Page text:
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School of Life Sciences offers opportunities to study in Panama, Belize

Students get hands-on research experience with summer study abroad courses


Group photo of students and faculty on a hike in the Panamanian rainforest.

Students with Professors Pierre Deviche (far left) and Juergen Liebig (far right) in the rainforest in Panama, July 2023. Photo courtesy Ilsa Rodriguez

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January 25, 2024

As an ASU Online student studying computational life sciences, Ilsa Rodriguez had never participated in a hands-on research experience. Then, last summer, she traveled to Panama to take a study abroad course, BIO 494: Tropical Biological Research, and fell in love.

“The trip really gave me a great introduction to what research is,” Rodriguez said, “and it really opened my eyes, and I had the realization that ‘Wow, this is something I really could see myself doing as a career,’ you know?”

Woman standing in a rainforest.
ASU Online student Ilsa Rodriguez in the Panamanian rainforest. Courtesy photo

The nearly two-week-long course — which is being offered by the School of Life Sciences again this year, with an application deadline of March 1 — combines lectures, hikes and natural and cultural excursions within Panama.

In the Gamboa field station, managed by the Smithsonian Institute, Rodriguez and other students worked individually, coming up with unique research questions, on which they based their own projects. For many, it was their first experience with a hands-on research project.

Rodriguez’s project focused on the fluorescent organisms found in the Panamanian rainforest. She explored the organic components that make up fluorescent versus bioluminescent organisms and how fluorescent organisms are helpful to the environment’s trees and bugs.

“It's believed or theorized that fluorescent organisms were found to help with mating and things like that. As humans, we can't see it with our eyes, but the insects can see it on each other, and the brighter they are, the more inclined they are to want to mate with each other or, alternatively, it can be a warning signal like, ‘Hey, I’m poisonous,’” Rodriguez explained.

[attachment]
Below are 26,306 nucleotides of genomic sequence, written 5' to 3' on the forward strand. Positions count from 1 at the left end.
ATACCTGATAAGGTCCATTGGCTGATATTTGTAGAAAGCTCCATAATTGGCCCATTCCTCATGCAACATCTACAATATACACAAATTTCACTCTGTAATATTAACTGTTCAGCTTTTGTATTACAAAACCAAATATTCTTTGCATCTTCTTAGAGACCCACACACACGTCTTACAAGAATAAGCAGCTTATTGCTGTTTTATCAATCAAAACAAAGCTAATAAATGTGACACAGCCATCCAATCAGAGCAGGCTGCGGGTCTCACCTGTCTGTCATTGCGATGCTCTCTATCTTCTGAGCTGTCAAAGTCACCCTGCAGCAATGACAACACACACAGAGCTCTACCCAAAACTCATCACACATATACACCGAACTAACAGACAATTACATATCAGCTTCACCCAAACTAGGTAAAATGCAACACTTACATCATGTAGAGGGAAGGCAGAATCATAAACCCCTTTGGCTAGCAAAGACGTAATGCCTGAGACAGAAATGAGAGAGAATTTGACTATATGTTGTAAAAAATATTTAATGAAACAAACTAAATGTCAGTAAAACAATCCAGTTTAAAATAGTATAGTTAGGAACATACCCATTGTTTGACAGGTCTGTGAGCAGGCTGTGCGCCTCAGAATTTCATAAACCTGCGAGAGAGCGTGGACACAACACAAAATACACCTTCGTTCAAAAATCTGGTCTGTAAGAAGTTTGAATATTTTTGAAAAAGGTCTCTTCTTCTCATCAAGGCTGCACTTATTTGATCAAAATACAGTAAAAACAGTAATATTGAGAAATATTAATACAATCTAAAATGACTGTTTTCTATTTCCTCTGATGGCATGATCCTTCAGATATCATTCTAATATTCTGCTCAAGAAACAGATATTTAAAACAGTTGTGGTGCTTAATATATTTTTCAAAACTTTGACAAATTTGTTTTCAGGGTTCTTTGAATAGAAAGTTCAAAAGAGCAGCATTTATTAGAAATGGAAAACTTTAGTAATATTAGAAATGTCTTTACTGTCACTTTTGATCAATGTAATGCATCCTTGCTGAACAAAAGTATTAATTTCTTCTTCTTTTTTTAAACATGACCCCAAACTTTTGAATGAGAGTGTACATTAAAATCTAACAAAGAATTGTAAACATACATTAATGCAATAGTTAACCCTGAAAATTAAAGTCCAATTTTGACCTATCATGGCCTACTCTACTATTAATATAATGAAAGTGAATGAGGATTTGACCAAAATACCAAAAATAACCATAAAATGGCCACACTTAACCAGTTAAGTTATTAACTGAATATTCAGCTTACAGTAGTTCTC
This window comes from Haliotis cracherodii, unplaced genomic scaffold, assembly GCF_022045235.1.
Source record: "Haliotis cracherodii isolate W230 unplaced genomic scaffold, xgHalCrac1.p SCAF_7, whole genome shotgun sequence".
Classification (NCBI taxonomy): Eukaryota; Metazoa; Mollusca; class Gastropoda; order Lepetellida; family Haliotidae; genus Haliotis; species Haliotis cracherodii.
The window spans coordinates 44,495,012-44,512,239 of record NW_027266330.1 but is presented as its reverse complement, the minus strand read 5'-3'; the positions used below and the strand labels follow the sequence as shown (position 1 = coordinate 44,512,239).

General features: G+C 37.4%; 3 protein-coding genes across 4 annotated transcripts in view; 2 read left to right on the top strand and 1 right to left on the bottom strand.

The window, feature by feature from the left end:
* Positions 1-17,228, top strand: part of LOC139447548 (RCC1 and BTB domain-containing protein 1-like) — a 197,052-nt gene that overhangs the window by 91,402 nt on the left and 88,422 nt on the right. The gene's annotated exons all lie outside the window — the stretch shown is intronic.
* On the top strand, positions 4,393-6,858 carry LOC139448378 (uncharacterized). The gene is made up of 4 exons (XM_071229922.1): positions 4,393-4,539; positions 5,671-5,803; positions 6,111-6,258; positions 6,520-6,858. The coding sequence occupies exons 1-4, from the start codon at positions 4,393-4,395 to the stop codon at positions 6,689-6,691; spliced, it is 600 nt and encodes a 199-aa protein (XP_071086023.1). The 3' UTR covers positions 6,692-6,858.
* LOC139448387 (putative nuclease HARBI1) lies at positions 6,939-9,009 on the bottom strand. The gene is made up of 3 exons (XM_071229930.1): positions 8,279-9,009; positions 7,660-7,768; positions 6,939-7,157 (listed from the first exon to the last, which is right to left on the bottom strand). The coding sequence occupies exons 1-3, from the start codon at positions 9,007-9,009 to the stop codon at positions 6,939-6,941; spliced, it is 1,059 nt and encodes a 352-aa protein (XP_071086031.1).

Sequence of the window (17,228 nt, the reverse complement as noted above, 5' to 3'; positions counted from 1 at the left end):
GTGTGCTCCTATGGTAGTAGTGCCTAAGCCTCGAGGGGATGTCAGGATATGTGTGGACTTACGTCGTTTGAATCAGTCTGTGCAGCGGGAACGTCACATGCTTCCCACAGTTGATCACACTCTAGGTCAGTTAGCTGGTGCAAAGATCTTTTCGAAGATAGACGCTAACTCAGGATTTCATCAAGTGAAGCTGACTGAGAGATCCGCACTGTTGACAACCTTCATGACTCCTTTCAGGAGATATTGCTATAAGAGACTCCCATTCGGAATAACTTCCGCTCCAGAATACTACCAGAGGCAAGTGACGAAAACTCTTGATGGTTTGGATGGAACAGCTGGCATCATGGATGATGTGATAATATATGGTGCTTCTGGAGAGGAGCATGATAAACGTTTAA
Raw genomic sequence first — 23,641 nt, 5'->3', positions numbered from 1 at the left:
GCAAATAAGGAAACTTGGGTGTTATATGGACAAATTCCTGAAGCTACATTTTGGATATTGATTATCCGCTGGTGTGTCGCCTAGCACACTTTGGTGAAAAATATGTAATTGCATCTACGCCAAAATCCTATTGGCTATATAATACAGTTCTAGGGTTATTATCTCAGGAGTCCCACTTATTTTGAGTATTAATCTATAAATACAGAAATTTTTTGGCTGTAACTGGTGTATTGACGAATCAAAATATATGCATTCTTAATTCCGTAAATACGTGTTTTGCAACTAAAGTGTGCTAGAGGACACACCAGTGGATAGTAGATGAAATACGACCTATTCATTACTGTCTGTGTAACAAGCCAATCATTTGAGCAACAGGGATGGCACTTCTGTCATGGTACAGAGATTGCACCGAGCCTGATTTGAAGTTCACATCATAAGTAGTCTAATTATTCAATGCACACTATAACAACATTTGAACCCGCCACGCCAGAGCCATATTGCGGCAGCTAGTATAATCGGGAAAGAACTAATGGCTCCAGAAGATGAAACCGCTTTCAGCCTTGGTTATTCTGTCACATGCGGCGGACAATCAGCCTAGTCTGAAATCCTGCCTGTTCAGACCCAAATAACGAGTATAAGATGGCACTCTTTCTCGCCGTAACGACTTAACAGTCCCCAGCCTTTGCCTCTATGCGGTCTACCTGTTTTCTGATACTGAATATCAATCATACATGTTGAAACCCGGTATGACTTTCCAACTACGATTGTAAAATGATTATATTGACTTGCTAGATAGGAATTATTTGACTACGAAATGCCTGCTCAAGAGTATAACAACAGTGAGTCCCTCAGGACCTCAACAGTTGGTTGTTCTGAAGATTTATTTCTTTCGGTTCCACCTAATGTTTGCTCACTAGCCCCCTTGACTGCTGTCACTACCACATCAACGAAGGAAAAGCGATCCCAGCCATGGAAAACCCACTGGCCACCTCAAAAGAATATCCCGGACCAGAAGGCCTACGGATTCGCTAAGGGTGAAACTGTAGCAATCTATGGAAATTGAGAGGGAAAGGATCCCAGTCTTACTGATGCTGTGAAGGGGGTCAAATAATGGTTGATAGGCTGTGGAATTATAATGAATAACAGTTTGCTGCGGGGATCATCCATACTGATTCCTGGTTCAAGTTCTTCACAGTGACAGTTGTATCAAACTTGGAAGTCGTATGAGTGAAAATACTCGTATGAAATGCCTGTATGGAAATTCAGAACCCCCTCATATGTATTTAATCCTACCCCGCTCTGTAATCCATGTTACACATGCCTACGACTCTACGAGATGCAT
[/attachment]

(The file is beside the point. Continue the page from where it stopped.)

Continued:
As for the trees, she added, it is theorized that the lichen act as a sunscreen for them. “The sun beats down pretty heavily on the trees in the Panamanian rainforest, and the lichen that grows on them is fluorescent and acts as a way to preserve the moisture inside of them.”

Close-up image of insect eggs glowing under UV light.
Fluorescent insect eggs glowing under UV light. Photo by Ilsa Rodriguez

Although each student worked on their own project, “we still helped each other out when we could,” says Mariana Bustamante, who also took the course last summer. “I would talk to one of my classmates about my idea, and she would help me build from that, and I would help her build on her idea. Being an online student who also lives out of the United States, I've never had that type of experience. I loved working as a team even though we were doing individual work. It was a lot of fun; I enjoyed it.”

Bustamante studied leaf-cutter ants, also known as carpenter ants, which are known to forage for leaves and bring them back to their nest.

“It turns out that the reason why they cut and carry leaves is because they have a mutualistic relationship with the fungi that lives inside their nest,” Bustamante said. “They feed the fungi these leaves, and then the fungi in turn produces food for the ants.”

Close-up image of an ant crawling on a tree while holding a leaf.
Leaf-cutting ant. Photo by Mariana Bustamante

While the course is “like a research boot camp,” according to Rodriguez, the students also get to immerse themselves in Panamanian culture by visiting an Indigenous Embera village, a cloud forest and the colonial Old Quarter of Panama City.

This year’s course will take place in June and will be led by Professor Jon Harrison, Professor Pierre Deviche and PhD student and teaching assistant Tyler Murdock.

The course fee is $4,985, which includes housing, transportation, meals, fees for activities and excursions, ASU faculty support and international health insurance. The application deadline is March 1.

Reefs and rainforests in Belize

The School of Life Sciences is also offering a brand-new study abroad course this May: Conservation of Tropical Reefs and Rainforests in Belize, directed by Associate Professor Juergen Liebig and Associate Teaching Professor Jessie Ebie.

Close-up image of coral reef underwater.
Coral reef in Silk Caye, Belize. Photo courtesy Juergen Liebig

“The idea of this course is to provide awareness to students on endangered species and give them an understanding of complex relationships and protection of environment and Indigenous people, as well as other factors,” Ebie said.

Over 12 days, students will experience and learn about the ecology of Belize through activities like snorkeling along coral reefs among tropical fish and rays, hiking in rainforests and taking excursions to nature preserves at Belize Cayes, Mayflower Bocawina National Park and the Jaguar Preserve. While this course is not heavily research-focused, it will include lectures, quizzes and group activities.

The course fee is $5,135 and includes housing, transportation, meals, fees for activities and excursions, ASU faculty support and international health insurance. The application deadline is March 1.

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